The Data Protection Commission (DPC) says that it will continue to engage with interested parties to provide guidance on the sharing of information with nursing homes about residents’ criminal convictions.
In a blog post on its website, the watchdog said that it was aware of media coverage of concerns about a failure to share information with a nursing home about a resident’s criminal convictions, and the risk to other residents.
The DPC pointed out that information about a person’s criminal convictions, or alleged criminal offences, was afforded special protection in data-protection law, and had to be processed carefully.
It added, however, that there were specific situations where it would be necessary for information about a person’s criminal convictions to be processed, and shared between organisations.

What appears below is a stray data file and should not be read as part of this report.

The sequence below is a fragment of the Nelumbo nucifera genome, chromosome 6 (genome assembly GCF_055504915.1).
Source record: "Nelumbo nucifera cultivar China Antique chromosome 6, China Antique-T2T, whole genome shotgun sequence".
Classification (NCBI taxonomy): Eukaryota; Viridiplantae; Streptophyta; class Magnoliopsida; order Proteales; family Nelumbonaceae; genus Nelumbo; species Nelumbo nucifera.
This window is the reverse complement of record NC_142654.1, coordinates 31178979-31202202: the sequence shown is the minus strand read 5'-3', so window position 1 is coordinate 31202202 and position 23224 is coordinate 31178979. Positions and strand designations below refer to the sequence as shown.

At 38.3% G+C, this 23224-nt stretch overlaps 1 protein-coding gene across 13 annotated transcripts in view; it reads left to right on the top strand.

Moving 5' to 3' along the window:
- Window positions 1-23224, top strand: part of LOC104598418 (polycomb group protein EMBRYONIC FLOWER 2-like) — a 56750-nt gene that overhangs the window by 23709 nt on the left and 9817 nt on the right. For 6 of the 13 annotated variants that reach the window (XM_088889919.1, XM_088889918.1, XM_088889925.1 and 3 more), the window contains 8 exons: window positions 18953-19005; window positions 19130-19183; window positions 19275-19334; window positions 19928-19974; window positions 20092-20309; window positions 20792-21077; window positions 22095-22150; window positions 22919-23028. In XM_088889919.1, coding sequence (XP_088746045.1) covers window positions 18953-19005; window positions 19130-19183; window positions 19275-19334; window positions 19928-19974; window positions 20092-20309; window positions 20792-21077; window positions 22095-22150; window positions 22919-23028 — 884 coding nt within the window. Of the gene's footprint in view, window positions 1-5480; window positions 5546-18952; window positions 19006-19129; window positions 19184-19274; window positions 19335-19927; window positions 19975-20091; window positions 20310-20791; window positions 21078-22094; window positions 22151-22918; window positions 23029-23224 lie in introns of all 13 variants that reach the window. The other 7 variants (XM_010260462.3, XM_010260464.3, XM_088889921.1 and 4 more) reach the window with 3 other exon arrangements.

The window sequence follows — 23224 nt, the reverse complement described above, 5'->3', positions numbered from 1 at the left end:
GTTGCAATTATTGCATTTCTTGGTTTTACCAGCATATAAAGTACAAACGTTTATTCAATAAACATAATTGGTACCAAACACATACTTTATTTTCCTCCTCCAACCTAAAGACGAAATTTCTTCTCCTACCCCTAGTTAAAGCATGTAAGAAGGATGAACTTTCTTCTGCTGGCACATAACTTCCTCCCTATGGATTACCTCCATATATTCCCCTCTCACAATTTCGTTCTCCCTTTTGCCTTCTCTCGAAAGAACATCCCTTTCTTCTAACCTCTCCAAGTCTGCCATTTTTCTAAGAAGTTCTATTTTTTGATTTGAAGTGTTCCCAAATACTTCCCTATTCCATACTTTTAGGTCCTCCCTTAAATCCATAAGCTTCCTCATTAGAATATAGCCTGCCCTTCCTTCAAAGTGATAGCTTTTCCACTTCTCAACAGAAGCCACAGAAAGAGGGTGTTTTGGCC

‘Specific identified risk’
“One such situation is where it is necessary for the information to be shared to protect other people, and to deal with a specific identified risk,” the commission stated, adding that this was facilitated in data-protection law under section 55(1)(b)(iv) of the Data Protection Act 2018.
“Where it has been determined that it is strictly necessary in order to protect other people, the consent of the person concerned is not required to share information about their criminal convictions,” the DPC stated.
In this situation, the DPC said, organisations had to ensure that only the information that they specifically needed to address the risk to other people was shared, and that the information was handled in “a sensitive and confidential manner” by all parties.